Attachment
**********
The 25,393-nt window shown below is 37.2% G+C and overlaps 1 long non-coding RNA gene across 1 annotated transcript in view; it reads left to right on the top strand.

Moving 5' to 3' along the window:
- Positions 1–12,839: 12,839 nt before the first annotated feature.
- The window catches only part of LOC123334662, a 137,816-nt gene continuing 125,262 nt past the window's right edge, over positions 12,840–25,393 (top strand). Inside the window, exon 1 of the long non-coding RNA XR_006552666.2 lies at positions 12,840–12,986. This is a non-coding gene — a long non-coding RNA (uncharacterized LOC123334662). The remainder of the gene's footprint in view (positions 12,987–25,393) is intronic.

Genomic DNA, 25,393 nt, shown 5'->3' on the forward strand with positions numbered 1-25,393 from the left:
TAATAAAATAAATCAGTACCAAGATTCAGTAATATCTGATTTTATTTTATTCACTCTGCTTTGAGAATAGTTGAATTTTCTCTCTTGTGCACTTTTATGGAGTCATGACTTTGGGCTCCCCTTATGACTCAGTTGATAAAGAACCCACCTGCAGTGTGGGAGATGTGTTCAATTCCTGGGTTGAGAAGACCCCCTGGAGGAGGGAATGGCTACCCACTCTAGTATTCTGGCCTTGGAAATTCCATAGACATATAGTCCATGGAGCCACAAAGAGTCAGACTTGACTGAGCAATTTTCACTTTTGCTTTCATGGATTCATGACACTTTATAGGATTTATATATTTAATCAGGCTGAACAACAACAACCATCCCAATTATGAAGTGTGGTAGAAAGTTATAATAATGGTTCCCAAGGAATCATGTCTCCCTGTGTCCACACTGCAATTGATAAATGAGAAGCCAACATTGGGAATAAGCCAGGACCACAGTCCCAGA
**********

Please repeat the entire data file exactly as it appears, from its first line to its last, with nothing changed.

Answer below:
The 25,393-nt window shown below is 37.2% G+C and overlaps 1 long non-coding RNA gene across 1 annotated transcript in view; it reads left to right on the top strand.

Moving 5' to 3' along the window:
- Positions 1–12,839: 12,839 nt before the first annotated feature.
- The window catches only part of LOC123334662, a 137,816-nt gene continuing 125,262 nt past the window's right edge, over positions 12,840–25,393 (top strand). Inside the window, exon 1 of the long non-coding RNA XR_006552666.2 lies at positions 12,840–12,986. This is a non-coding gene — a long non-coding RNA (uncharacterized LOC123334662). The remainder of the gene's footprint in view (positions 12,987–25,393) is intronic.

Genomic DNA, 25,393 nt, shown 5'->3' on the forward strand with positions numbered 1-25,393 from the left:
TAATAAAATAAATCAGTACCAAGATTCAGTAATATCTGATTTTATTTTATTCACTCTGCTTTGAGAATAGTTGAATTTTCTCTCTTGTGCACTTTTATGGAGTCATGACTTTGGGCTCCCCTTATGACTCAGTTGATAAAGAACCCACCTGCAGTGTGGGAGATGTGTTCAATTCCTGGGTTGAGAAGACCCCCTGGAGGAGGGAATGGCTACCCACTCTAGTATTCTGGCCTTGGAAATTCCATAGACATATAGTCCATGGAGCCACAAAGAGTCAGACTTGACTGAGCAATTTTCACTTTTGCTTTCATGGATTCATGACACTTTATAGGATTTATATATTTAATCAGGCTGAACAACAACAACCATCCCAATTATGAAGTGTGGTAGAAAGTTATAATAATGGTTCCCAAGGAATCATGTCTCCCTGTGTCCACACTGCAATTGATAAATGAGAAGCCAACATTGGGAATAAGCCAGGACCACAGTCCCAGA